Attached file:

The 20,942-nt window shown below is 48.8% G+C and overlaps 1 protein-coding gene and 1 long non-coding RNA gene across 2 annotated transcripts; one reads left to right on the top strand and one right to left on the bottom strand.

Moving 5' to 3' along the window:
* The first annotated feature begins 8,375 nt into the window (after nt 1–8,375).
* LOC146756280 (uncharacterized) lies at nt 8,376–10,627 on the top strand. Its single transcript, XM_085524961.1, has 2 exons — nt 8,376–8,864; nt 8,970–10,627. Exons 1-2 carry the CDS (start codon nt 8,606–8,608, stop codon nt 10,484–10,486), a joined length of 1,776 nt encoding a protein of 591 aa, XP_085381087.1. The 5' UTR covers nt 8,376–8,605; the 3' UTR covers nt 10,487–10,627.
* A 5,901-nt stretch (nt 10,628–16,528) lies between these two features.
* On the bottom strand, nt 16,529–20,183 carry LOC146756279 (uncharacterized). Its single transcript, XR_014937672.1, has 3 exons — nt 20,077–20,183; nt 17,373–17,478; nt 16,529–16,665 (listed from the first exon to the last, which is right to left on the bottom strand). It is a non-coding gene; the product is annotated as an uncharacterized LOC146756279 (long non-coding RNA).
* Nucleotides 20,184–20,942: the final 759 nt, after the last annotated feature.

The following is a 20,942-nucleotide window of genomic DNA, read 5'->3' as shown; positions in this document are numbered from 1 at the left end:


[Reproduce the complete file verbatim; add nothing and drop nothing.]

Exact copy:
The 20,942-nt window shown below is 48.8% G+C and overlaps 1 protein-coding gene and 1 long non-coding RNA gene across 2 annotated transcripts; one reads left to right on the top strand and one right to left on the bottom strand.

Moving 5' to 3' along the window:
* The first annotated feature begins 8,375 nt into the window (after nt 1–8,375).
* LOC146756280 (uncharacterized) lies at nt 8,376–10,627 on the top strand. Its single transcript, XM_085524961.1, has 2 exons — nt 8,376–8,864; nt 8,970–10,627. Exons 1-2 carry the CDS (start codon nt 8,606–8,608, stop codon nt 10,484–10,486), a joined length of 1,776 nt encoding a protein of 591 aa, XP_085381087.1. The 5' UTR covers nt 8,376–8,605; the 3' UTR covers nt 10,487–10,627.
* A 5,901-nt stretch (nt 10,628–16,528) lies between these two features.
* On the bottom strand, nt 16,529–20,183 carry LOC146756279 (uncharacterized). Its single transcript, XR_014937672.1, has 3 exons — nt 20,077–20,183; nt 17,373–17,478; nt 16,529–16,665 (listed from the first exon to the last, which is right to left on the bottom strand). It is a non-coding gene; the product is annotated as an uncharacterized LOC146756279 (long non-coding RNA).
* Nucleotides 20,184–20,942: the final 759 nt, after the last annotated feature.

The following is a 20,942-nucleotide window of genomic DNA, read 5'->3' as shown; positions in this document are numbered from 1 at the left end: